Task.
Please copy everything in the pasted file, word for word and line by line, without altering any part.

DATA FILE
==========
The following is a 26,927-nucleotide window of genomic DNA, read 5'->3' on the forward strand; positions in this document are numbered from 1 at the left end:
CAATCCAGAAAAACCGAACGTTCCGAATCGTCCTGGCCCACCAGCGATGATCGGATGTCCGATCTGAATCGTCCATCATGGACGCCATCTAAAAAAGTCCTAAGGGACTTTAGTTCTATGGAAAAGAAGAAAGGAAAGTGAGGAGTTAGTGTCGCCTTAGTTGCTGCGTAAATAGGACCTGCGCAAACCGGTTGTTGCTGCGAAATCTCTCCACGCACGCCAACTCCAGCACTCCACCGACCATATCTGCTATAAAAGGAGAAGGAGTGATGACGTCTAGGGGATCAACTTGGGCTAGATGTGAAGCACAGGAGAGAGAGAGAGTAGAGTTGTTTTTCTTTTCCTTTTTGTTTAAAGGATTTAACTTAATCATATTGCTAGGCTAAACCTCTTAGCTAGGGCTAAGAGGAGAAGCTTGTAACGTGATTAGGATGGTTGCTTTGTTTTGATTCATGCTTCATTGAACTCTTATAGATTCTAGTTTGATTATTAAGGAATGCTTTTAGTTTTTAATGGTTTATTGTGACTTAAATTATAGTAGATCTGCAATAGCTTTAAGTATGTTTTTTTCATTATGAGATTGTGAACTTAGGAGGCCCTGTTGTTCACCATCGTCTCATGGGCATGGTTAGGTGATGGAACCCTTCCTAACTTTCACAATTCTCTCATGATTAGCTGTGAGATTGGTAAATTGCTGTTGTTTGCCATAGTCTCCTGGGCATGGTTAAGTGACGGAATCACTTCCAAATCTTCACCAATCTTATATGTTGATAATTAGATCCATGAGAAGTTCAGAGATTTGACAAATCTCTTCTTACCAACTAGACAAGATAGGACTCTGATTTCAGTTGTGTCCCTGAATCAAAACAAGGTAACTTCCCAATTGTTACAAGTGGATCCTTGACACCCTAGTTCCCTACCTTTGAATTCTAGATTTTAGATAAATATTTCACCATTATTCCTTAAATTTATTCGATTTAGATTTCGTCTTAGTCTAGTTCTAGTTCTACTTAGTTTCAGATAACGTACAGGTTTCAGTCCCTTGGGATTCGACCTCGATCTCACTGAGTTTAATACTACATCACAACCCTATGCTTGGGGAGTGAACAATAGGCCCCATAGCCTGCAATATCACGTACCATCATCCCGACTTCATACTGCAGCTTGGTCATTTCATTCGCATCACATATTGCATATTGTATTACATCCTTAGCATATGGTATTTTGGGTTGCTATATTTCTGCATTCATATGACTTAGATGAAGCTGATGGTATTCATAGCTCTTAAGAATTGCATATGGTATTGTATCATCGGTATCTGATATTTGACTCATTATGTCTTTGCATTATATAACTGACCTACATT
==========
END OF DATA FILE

The following is a 26,927-nucleotide window of genomic DNA, read 5'->3' on the forward strand; positions in this document are numbered from 1 at the left end:
CAATCCAGAAAAACCGAACGTTCCGAATCGTCCTGGCCCACCAGCGATGATCGGATGTCCGATCTGAATCGTCCATCATGGACGCCATCTAAAAAAGTCCTAAGGGACTTTAGTTCTATGGAAAAGAAGAAAGGAAAGTGAGGAGTTAGTGTCGCCTTAGTTGCTGCGTAAATAGGACCTGCGCAAACCGGTTGTTGCTGCGAAATCTCTCCACGCACGCCAACTCCAGCACTCCACCGACCATATCTGCTATAAAAGGAGAAGGAGTGATGACGTCTAGGGGATCAACTTGGGCTAGATGTGAAGCACAGGAGAGAGAGAGAGTAGAGTTGTTTTTCTTTTCCTTTTTGTTTAAAGGATTTAACTTAATCATATTGCTAGGCTAAACCTCTTAGCTAGGGCTAAGAGGAGAAGCTTGTAACGTGATTAGGATGGTTGCTTTGTTTTGATTCATGCTTCATTGAACTCTTATAGATTCTAGTTTGATTATTAAGGAATGCTTTTAGTTTTTAATGGTTTATTGTGACTTAAATTATAGTAGATCTGCAATAGCTTTAAGTATGTTTTTTTCATTATGAGATTGTGAACTTAGGAGGCCCTGTTGTTCACCATCGTCTCATGGGCATGGTTAGGTGATGGAACCCTTCCTAACTTTCACAATTCTCTCATGATTAGCTGTGAGATTGGTAAATTGCTGTTGTTTGCCATAGTCTCCTGGGCATGGTTAAGTGACGGAATCACTTCCAAATCTTCACCAATCTTATATGTTGATAATTAGATCCATGAGAAGTTCAGAGATTTGACAAATCTCTTCTTACCAACTAGACAAGATAGGACTCTGATTTCAGTTGTGTCCCTGAATCAAAACAAGGTAACTTCCCAATTGTTACAAGTGGATCCTTGACACCCTAGTTCCCTACCTTTGAATTCTAGATTTTAGATAAATATTTCACCATTATTCCTTAAATTTATTCGATTTAGATTTCGTCTTAGTCTAGTTCTAGTTCTACTTAGTTTCAGATAACGTACAGGTTTCAGTCCCTTGGGATTCGACCTCGATCTCACTGAGTTTAATACTACATCACAACCCTATGCTTGGGGAGTGAACAATAGGCCCCATAGCCTGCAATATCACGTACCATCATCCCGACTTCATACTGCAGCTTGGTCATTTCATTCGCATCACATATTGCATATTGTATTACATCCTTAGCATATGGTATTTTGGGTTGCTATATTTCTGCATTCATATGACTTAGATGAAGCTGATGGTATTCATAGCTCTTAAGAATTGCATATGGTATTGTATCATCGGTATCTGATATTTGACTCATTATGTCTTTGCATTATATAACTGACCTACATT